Saturday, 22 May 2010

221 b.p.m... Baker Street

Sherlock Holmes 2009 USA
Directed by Guy Ritchie
Warner Brothers DVD Region 2

I don’t know Guy Ritchie’s films. Not seen any of them apart from this one. It came as quite a surprise to me, however, that I really liked his take on Sherlock Holmes. Holmes purists might find this version of the great detective somewhat harder to swallow than a lot of his previous screen incarnations but maybe they should go back to the original, classic pulp stories by Arthur Conan Doyle.

Watson, for example, is a lot closer to the Watson than, say, the version of him portrayed by Nigel Bruce in those classic Basil Rathbone movies. And don’t get me wrong here please... I love Nigel Bruce’s portrayal and can watch it time and time again... but that’s not really much like Watson a good deal of the time. Jude Law’s portrayal of him is somewhat closer to the original... although, as with all aspects of this movie, the usual film liberties have been taken.

Downey Jr’s portrayal of Holmes is, like most of his work, entertaining and always watchable. Downey Jr is actually a brilliant comic actor and his humourous approach informs all of his characters. His Holmes is no exception and he brings a more “human” quality to the part which might not sit too well with some members of the audience... but you can’t please everyone.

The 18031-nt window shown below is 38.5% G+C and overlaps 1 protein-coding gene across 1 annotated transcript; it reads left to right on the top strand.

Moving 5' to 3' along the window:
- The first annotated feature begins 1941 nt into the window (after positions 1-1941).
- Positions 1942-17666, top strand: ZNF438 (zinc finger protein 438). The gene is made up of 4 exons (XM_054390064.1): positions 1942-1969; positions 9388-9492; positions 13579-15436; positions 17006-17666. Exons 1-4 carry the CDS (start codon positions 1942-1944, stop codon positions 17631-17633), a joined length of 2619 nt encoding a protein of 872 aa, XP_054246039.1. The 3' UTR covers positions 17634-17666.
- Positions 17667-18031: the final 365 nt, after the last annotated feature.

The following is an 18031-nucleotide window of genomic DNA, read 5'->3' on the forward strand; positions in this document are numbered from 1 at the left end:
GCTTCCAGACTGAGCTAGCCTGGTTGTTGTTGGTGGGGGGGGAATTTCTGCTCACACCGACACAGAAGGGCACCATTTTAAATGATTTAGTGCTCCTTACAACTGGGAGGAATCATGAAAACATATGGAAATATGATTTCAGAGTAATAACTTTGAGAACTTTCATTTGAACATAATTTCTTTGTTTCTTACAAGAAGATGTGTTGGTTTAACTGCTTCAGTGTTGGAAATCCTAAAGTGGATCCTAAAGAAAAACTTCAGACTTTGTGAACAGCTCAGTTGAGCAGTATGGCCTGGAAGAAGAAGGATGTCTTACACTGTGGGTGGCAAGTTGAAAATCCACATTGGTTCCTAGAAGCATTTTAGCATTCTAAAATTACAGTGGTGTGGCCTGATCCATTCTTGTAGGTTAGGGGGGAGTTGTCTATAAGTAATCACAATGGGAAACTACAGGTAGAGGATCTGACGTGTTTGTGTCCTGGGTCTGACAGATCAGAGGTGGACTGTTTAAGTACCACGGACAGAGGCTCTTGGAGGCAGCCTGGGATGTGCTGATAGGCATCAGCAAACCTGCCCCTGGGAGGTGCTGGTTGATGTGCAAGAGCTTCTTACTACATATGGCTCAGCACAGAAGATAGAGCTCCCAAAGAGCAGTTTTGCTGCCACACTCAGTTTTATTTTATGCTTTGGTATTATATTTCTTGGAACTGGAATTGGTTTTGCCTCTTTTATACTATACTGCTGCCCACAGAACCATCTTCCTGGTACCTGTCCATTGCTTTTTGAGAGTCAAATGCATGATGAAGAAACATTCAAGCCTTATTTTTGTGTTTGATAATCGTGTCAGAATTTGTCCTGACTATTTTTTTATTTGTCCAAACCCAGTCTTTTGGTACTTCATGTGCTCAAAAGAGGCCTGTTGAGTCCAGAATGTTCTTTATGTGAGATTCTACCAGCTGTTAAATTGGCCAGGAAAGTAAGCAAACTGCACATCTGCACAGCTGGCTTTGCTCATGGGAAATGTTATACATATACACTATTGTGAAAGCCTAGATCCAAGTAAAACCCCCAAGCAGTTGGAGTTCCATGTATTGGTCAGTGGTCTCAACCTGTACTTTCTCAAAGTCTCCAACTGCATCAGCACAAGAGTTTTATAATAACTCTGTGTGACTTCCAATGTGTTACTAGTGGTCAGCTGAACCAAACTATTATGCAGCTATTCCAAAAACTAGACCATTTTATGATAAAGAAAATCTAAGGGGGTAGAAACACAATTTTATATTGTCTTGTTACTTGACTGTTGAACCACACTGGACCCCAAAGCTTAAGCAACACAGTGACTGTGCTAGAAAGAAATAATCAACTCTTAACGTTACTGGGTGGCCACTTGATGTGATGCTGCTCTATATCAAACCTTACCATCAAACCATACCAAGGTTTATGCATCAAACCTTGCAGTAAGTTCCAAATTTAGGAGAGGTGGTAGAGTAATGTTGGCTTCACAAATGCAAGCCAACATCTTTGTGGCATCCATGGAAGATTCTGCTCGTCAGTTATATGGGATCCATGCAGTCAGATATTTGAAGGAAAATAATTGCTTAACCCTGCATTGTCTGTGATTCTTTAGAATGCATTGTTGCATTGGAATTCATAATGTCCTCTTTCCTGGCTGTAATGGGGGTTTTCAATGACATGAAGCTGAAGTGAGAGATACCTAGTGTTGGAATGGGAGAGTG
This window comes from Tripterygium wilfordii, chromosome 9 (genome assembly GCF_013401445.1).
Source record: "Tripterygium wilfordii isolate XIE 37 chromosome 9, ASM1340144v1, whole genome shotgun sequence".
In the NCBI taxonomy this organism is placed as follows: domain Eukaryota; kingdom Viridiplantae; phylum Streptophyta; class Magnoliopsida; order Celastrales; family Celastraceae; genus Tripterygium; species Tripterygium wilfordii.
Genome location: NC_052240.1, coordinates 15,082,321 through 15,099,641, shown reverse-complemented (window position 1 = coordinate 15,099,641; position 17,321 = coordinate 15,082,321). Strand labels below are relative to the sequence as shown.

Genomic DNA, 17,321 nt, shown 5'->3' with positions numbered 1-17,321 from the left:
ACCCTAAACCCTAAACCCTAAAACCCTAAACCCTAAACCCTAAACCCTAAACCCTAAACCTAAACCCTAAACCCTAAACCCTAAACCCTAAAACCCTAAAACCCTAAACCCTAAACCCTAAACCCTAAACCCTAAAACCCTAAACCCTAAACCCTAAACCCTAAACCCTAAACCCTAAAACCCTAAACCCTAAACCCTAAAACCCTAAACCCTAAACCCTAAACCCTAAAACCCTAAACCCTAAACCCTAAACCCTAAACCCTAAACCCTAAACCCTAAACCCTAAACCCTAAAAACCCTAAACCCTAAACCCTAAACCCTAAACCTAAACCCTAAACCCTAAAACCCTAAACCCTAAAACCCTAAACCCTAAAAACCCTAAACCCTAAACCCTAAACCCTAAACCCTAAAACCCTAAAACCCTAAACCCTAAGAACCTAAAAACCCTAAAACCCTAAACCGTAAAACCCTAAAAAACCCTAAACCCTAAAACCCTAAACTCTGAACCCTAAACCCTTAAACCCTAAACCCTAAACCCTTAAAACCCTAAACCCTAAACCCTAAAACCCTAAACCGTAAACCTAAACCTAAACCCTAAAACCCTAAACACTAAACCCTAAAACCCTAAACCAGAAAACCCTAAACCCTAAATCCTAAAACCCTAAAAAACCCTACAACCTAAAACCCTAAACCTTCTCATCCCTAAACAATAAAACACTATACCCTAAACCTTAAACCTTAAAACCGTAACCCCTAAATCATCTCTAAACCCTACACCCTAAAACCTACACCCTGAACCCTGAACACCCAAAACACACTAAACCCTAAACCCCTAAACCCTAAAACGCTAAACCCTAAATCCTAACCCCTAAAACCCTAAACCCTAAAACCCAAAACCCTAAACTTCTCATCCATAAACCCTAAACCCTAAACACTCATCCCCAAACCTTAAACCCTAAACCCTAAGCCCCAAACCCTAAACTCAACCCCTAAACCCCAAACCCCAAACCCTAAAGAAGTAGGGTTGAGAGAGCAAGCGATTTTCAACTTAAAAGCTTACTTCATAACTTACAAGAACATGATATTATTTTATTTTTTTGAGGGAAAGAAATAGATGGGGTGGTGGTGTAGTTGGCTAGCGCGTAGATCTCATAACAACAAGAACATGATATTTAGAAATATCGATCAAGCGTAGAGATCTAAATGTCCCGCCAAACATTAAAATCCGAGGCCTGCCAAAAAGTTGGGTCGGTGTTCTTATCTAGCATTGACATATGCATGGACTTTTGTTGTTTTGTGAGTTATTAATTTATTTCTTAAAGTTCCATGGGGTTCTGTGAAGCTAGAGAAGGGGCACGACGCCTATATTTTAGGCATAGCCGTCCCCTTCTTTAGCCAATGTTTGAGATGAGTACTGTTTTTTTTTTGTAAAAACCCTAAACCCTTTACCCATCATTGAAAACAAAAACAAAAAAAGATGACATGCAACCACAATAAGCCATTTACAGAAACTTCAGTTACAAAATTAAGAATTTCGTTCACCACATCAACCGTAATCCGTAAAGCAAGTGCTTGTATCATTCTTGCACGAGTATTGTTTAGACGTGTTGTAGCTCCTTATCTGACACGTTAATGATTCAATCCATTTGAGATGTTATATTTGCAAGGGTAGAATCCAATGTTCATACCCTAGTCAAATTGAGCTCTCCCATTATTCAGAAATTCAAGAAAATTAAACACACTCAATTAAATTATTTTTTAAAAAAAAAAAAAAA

This version of Sherlock Holmes is a version which is trying to compete in a market where almost the entire output of current movie-making is action oriented. The Holmes here is a bare knuckle boxer, as he had been for a while back in the original stories, and Ritchie’s brilliance with the way to adrenalise the Holmes experience is to have a couple of scenes where you see (and hear) Holmes working out the fight in his head and each blow is seen in slow motion as he calculates what he is going to do and the probable physical and psychological damage it will do to his opponent. We then get to see it all strung together at “fast speed” in one hit. This maybe a cheap trick designed to lend a certain credence to the elevation of Sherlock Holmes as a modern action here... but honesty, for me it did the trick.

And added to all this you have a, frankly, near perfect score by Hans Zimmer. I’ve reviewed the score here... ... but it deserves another mention because it is just so catchy and infectious. He makes use of a well worn Steinerism too... which I hadn’t noticed in my initial viewing... permeating the action scenes around the Westminster area in the last twenty or so minutes of the film, he uses two long sustained sets of four notes in the baseline of the background which, if played faster, are the chimes from Big Ben. Really nice little musical joke for those of you who appreciate such things.

Performances are all wonderful... you’ll see some familiar faces here... and the obligatory action editing is nowhere near as confusing as a lot of modern action movies. Definitely a whole hearted recommendation from this quarter. The game is afoot!

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